Tag Archives: fun

THE NEW METHOD: 20/20 PERFECT PILATES

2002, $2.99 (in the original shrink wrapper!), at Goodwill Superstore on San Fernando

First Impression: Are we stretching? Are we marching in place?

Second Impression: Or both at once? Anything is possible!

Need to burn off some nervous energy while waiting for something to be announced?  Fearful to put down your phone for very long, but want to fit in some exercise? Look no further. This set of two, 20-minute workouts has you covered.

I hit Play with great anticipation. Another New Method DVD first introduced me, several years ago, to the surprising yet inevitable association between Pilates and bongo drums.  There’s been a featured bongo player in workout videos from Crunch Fitness, Yoga Booty Ballet, Mari Winsor, and even Jane Fonda.  I don’t understand it, but I’ve come to a place of radical acceptance.  And so, when I start up Workout One and there’s some guys playing bongos over in the corner, it feels like home.

The camera cuts to another angle, and there’s two more musicians Stage Right.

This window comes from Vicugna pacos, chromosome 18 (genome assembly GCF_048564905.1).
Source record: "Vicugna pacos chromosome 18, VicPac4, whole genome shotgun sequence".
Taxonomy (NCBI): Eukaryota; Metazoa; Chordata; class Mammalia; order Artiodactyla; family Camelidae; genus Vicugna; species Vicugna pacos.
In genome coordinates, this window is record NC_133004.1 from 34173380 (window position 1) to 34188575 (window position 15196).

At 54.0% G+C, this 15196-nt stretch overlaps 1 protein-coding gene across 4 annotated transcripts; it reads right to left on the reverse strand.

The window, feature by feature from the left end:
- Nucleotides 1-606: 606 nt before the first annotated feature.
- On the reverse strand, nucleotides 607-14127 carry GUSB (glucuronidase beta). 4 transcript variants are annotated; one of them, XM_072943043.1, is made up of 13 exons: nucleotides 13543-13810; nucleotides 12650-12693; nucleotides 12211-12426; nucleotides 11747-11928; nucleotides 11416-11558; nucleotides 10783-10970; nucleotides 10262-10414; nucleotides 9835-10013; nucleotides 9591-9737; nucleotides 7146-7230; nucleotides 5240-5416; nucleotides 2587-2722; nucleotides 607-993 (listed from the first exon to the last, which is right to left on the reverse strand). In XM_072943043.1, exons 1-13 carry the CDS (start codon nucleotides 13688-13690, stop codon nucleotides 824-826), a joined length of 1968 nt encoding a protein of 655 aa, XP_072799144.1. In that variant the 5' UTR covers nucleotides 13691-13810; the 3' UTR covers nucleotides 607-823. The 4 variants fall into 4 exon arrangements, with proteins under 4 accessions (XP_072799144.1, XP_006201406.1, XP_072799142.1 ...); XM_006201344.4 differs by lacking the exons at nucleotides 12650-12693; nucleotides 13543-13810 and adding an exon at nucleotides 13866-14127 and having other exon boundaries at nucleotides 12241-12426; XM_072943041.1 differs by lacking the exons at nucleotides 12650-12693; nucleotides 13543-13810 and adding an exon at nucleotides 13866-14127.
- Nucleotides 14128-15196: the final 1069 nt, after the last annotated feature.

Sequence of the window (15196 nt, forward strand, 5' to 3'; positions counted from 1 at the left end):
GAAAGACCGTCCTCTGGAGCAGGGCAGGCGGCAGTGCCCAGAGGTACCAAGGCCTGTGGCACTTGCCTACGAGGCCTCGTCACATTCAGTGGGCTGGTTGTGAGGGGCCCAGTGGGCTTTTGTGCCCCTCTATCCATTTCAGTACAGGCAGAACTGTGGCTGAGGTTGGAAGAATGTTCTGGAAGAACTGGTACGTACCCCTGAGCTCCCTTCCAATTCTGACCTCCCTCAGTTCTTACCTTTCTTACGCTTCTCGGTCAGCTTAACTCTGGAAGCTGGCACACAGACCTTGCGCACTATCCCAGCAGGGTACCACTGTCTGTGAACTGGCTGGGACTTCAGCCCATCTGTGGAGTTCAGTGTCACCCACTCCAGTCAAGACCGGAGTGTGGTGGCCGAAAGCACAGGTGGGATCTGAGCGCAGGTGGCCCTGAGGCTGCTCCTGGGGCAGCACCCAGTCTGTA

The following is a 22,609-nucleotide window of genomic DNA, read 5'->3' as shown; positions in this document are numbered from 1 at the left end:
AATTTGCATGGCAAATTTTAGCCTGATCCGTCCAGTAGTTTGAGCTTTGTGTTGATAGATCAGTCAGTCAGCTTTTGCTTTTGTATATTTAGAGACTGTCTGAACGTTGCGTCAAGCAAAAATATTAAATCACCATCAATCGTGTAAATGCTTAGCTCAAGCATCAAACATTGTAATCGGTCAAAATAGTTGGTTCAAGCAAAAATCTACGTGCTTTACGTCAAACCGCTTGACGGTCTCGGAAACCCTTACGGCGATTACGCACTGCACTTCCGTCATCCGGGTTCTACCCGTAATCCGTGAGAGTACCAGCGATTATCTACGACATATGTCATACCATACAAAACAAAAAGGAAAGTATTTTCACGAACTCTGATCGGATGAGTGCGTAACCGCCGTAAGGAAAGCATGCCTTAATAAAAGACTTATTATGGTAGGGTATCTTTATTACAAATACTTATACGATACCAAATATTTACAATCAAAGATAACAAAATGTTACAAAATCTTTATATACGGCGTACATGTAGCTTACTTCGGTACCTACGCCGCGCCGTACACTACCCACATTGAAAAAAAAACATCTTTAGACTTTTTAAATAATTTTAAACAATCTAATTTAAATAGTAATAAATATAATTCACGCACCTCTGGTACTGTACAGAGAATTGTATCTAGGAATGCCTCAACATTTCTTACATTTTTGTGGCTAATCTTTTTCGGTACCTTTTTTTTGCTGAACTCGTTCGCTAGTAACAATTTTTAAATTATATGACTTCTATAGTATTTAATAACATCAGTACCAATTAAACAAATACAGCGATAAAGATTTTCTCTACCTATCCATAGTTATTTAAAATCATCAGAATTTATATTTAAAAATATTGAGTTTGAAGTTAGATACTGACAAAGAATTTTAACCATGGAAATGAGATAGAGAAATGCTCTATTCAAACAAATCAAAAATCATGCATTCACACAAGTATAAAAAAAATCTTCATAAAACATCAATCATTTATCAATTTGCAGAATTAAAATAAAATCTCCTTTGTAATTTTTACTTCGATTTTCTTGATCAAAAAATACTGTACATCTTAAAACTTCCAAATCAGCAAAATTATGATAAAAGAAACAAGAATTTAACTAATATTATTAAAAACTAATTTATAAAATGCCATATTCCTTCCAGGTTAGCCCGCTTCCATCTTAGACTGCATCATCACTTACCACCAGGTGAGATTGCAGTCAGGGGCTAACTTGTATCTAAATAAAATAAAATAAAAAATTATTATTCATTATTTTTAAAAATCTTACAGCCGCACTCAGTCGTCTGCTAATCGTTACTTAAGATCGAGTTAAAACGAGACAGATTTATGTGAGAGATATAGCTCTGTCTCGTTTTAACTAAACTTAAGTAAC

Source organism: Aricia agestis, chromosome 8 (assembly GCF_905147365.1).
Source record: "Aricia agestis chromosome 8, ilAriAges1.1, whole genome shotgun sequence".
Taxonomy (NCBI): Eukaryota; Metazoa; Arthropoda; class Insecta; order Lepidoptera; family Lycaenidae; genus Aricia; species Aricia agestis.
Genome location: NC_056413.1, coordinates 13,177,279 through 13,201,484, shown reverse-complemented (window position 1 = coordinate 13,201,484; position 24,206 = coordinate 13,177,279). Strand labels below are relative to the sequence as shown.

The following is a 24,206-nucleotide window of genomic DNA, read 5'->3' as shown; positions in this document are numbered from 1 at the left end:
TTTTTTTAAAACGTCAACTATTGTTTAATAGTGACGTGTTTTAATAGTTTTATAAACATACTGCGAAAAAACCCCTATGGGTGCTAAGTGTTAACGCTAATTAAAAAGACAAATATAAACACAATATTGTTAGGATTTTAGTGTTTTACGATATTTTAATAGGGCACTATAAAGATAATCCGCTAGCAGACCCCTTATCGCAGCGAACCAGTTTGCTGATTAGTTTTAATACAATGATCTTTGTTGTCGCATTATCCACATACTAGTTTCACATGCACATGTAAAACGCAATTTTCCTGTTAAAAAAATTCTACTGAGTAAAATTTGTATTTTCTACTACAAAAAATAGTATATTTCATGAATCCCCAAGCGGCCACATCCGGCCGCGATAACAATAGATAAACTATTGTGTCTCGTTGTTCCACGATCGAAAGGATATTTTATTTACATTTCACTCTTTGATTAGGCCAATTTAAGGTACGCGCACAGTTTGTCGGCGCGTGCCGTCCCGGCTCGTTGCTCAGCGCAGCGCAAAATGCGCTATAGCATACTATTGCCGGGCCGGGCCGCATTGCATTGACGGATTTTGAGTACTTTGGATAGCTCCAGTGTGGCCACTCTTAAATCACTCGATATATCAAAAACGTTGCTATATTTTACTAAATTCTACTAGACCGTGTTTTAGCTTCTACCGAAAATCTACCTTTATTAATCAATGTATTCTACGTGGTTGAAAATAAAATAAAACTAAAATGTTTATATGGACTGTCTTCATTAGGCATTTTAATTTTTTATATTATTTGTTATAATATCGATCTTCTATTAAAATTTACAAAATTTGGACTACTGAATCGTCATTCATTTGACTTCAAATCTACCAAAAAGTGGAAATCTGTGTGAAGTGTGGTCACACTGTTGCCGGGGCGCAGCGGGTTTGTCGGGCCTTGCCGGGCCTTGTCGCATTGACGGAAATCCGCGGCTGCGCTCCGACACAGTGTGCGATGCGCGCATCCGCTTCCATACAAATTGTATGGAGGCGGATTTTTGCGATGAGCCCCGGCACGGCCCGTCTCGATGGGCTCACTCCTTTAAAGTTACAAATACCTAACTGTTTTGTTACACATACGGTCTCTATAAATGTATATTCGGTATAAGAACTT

This lady rocks out on her shakers with every bit of her soul. Oh, the freedom and joy lived by a shaker player in a Pilates video, filmed 18 years before a worldwide pandemic! How blissfully unaware she is of lockdowns, and face masks, and murder hornets. I live vicariously through her.

As the dancers gather in this abandoned Kabuki theatre, our workout begins.

We do some breathing, some stretching, and some stretchy breathing. We do some pliés, squatty things, and then a fancy, elaborate lunge. I find myself wiggling around to the intoxicating bongo beat. I’m having fun! I’m into it! The inexorable rhythm is working!

We do some little steppy-steps, attitude leg lifts, and then there’s an abrupt cut that takes us to the floor for core exercises.  Somehow, while they distract me with elaborate World Beat counter rhythms, my abs get a really good workout.

Now for the second session. We finally get a good look at the set piece behind the teacher.

That bridge is meant for a fair maiden to stand on while she sings of the sorrow of love lost. Why is no one singing on that bridge?

The music is a lot softer during this routine. The musicians play timidly because this instructor is all business and no one drowns out the sound of her voice! “There will be no singing on bridges, and only a very light tapping of bongos!” I’m sure she hissed right before cameras rolled.

Nevertheless, we get in some good stretches with twists, and some rollups. But then she’s asking for this:

Not today, Satan.